This weekend is Super Bowl Sunday. More than one billion people worldwide are expected to watch the Denver Broncos and Seattle Seahawks in New Jersey, around 80,000 will huddle together in a freezing MetLife Stadium and the going rate for a 30-second TV commercial is around $4m.
For marketers, getting your brand associated with events like this can be huge. Doing it without handing over a $4m cheque (or check, depending on which side of the Atlantic you’re reading this from) is the Holy Grail.
This week, it was Sodastream that was grabbing attention with its ‘Super Bowl’ ad, featuring Scarlett Johansson. The ad, which takes aim at Coca-Cola and Pepsi (the latter of which is the official sponsor of Sunday’s half-time show) has been ‘rejected’ by Super Bowl broadcaster Fox but that hasn’t stopped it clocking up 6.6m views and counting before a ball has been kicked, as well as masses of media coverage.
Sodastream has previous for this sort of thing. Last year, another swipe at the soft drinks giants was also rejected by the big game broadcasters and went on to record 5m YouTube views.
Ambush marketing is now a massive industry, but for every success story, there is an ever growing pile of campaigns that end up on the scrapheap. So what are the key ingredients to a successful creative campaign, and what can we learn from previous successes? Here are five key ingredients to getting the buzz, without spending the bucks.
Be fast and be agile
It was twelve months ago, during the very same event, when we saw the power of being fast, the fastest and faster still.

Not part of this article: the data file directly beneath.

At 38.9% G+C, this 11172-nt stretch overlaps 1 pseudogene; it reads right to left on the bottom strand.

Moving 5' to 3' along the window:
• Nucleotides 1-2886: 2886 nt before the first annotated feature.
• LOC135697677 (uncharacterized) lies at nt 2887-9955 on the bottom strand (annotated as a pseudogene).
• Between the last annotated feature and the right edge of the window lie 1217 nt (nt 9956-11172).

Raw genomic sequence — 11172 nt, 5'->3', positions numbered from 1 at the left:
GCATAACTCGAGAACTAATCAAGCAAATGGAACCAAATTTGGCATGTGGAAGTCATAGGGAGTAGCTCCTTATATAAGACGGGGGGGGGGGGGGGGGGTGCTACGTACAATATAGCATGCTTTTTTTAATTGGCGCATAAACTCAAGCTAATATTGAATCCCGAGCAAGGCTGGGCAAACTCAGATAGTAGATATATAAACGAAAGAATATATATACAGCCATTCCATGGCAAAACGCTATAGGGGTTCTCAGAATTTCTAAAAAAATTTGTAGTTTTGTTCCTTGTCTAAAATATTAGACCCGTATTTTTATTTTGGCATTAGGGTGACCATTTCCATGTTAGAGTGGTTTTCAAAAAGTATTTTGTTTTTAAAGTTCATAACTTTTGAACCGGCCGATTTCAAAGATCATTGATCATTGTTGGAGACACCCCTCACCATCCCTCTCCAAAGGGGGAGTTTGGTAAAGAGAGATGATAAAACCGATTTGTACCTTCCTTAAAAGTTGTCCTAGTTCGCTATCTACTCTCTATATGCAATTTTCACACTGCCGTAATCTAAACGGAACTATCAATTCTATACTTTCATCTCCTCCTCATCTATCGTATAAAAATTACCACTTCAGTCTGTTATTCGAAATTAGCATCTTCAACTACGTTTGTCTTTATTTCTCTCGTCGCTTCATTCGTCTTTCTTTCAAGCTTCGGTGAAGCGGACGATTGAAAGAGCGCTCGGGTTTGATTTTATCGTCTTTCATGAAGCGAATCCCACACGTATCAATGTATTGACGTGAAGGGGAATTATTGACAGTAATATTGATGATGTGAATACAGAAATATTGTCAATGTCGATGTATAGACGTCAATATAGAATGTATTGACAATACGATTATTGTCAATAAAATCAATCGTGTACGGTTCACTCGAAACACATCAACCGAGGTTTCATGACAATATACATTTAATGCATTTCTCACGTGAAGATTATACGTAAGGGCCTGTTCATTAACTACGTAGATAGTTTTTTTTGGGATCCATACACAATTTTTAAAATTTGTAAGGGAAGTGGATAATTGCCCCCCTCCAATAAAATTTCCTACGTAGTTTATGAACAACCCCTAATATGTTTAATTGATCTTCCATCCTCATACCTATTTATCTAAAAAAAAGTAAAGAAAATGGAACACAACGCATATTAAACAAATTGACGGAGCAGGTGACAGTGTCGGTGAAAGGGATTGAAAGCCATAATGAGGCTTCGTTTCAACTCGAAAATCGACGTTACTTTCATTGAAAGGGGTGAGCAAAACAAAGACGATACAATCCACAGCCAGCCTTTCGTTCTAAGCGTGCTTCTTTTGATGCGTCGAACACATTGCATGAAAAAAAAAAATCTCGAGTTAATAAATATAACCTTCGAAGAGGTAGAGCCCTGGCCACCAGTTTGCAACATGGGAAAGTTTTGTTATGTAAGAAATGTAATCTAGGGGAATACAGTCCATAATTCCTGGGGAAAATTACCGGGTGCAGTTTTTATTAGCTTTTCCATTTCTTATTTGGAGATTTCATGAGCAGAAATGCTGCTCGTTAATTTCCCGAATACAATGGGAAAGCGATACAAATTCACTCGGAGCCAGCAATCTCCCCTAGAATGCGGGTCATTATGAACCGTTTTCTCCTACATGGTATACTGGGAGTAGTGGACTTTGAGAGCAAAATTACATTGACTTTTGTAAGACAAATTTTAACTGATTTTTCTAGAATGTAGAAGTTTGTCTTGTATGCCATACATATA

At the 2013 Super Bowl, as the floodlights temporarily went out in the New Orleans Superdome, Oreo was stealing the spotlight with its “dunk in the dark” tweet. A simple social media post, timed perfectly, secured 10,000 tweets, 18,000 likes and 5,000 shares in less than an hour. Eventually, it would earn Oreo 525m impressions.
Had this been a brand that has extensive sign-off processes, required multiple stakeholders to get involved and the thumbs up from a compliance department, this wouldn’t have happened. After all, this was something that happened at around 8:30pm on a Sunday night. It just goes to show the power of agility and placing trust in your marketing team, social media team and your external agencies.
If there is an event that you want to ambush, it is a certainty that there will be an exhaustive list of restrictions, limitations and simple “must not dos” that stand in your way. Even pub landlords fell afoul of LOCOGs marketing restrictions during the 2012 London Olympics.
So when Paddy Power, who had nothing to do with the Olympics, declared themselves as the official sponsor of “the largest athletics event in London this year” via the medium of a giant billboard at Waterloo Station, LOCOGs lawyers sprang into action.
However, the bookmaker was in fact telling the truth. It was the official sponsor of the largest athletics event in London – just not the one that everyone thought. Instead, the Irish bookie had sponsored an egg and spoon race in London, France.